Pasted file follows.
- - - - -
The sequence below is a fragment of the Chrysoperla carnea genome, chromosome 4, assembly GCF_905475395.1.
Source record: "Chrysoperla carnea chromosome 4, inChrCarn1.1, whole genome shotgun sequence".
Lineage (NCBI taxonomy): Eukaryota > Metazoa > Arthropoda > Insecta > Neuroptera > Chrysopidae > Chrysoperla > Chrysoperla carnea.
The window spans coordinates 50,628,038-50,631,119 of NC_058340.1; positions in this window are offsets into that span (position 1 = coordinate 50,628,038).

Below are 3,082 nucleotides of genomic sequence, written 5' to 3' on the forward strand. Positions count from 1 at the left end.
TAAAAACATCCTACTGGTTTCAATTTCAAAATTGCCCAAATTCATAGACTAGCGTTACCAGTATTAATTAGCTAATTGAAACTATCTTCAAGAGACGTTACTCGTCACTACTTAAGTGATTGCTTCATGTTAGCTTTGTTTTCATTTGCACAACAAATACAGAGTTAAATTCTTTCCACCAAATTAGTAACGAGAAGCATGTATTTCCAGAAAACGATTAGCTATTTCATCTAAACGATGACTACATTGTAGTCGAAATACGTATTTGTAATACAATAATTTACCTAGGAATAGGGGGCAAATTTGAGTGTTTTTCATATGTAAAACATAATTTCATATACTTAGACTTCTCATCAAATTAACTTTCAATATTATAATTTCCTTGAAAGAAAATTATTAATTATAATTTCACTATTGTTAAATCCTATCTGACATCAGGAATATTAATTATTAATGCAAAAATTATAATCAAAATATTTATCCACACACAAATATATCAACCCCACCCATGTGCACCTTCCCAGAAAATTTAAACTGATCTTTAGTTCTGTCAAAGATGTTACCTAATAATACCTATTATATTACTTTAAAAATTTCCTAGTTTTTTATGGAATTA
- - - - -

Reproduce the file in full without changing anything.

The sequence below is a fragment of the Chrysoperla carnea genome, chromosome 4, assembly GCF_905475395.1.
Source record: "Chrysoperla carnea chromosome 4, inChrCarn1.1, whole genome shotgun sequence".
Lineage (NCBI taxonomy): Eukaryota > Metazoa > Arthropoda > Insecta > Neuroptera > Chrysopidae > Chrysoperla > Chrysoperla carnea.
The window spans coordinates 50,628,038-50,631,119 of NC_058340.1; positions in this window are offsets into that span (position 1 = coordinate 50,628,038).

Below are 3,082 nucleotides of genomic sequence, written 5' to 3' on the forward strand. Positions count from 1 at the left end.
TAAAAACATCCTACTGGTTTCAATTTCAAAATTGCCCAAATTCATAGACTAGCGTTACCAGTATTAATTAGCTAATTGAAACTATCTTCAAGAGACGTTACTCGTCACTACTTAAGTGATTGCTTCATGTTAGCTTTGTTTTCATTTGCACAACAAATACAGAGTTAAATTCTTTCCACCAAATTAGTAACGAGAAGCATGTATTTCCAGAAAACGATTAGCTATTTCATCTAAACGATGACTACATTGTAGTCGAAATACGTATTTGTAATACAATAATTTACCTAGGAATAGGGGGCAAATTTGAGTGTTTTTCATATGTAAAACATAATTTCATATACTTAGACTTCTCATCAAATTAACTTTCAATATTATAATTTCCTTGAAAGAAAATTATTAATTATAATTTCACTATTGTTAAATCCTATCTGACATCAGGAATATTAATTATTAATGCAAAAATTATAATCAAAATATTTATCCACACACAAATATATCAACCCCACCCATGTGCACCTTCCCAGAAAATTTAAACTGATCTTTAGTTCTGTCAAAGATGTTACCTAATAATACCTATTATATTACTTTAAAAATTTCCTAGTTTTTTATGGAATTA